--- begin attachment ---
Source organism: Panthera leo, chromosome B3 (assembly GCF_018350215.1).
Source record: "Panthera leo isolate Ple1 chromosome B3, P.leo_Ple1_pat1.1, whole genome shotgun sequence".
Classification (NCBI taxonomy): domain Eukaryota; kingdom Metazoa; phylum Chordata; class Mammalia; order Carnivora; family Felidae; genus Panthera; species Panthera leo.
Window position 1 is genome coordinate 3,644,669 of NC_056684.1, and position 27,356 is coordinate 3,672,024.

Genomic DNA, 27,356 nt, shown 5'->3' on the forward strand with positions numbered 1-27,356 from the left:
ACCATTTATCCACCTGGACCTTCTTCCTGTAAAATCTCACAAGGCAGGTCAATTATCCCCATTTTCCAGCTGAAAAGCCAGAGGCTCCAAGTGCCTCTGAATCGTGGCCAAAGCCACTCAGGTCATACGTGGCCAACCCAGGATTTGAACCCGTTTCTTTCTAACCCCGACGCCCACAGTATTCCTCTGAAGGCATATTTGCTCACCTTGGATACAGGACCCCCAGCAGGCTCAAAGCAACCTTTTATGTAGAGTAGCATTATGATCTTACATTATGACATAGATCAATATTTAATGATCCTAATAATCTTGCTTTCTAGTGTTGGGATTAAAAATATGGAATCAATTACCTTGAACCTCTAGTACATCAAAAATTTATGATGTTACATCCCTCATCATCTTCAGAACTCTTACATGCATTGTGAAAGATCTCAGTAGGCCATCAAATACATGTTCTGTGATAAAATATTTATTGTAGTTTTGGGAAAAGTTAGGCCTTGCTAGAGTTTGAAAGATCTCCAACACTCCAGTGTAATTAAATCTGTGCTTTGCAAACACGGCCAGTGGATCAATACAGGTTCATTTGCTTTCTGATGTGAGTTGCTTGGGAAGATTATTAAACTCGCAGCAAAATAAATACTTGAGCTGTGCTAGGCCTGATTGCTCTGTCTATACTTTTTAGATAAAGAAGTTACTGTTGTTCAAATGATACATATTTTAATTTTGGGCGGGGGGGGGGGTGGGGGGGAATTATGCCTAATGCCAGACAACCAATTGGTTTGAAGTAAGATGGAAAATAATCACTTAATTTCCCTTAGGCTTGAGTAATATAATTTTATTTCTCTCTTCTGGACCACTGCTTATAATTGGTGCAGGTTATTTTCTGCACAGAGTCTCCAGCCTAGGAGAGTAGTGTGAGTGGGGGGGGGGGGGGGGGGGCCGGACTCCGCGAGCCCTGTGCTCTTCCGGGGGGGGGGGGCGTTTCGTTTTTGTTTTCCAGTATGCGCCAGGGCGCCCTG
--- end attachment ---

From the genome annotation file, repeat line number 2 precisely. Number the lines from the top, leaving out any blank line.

Source record: "Panthera leo isolate Ple1 chromosome B3, P.leo_Ple1_pat1.1, whole genome shotgun sequence".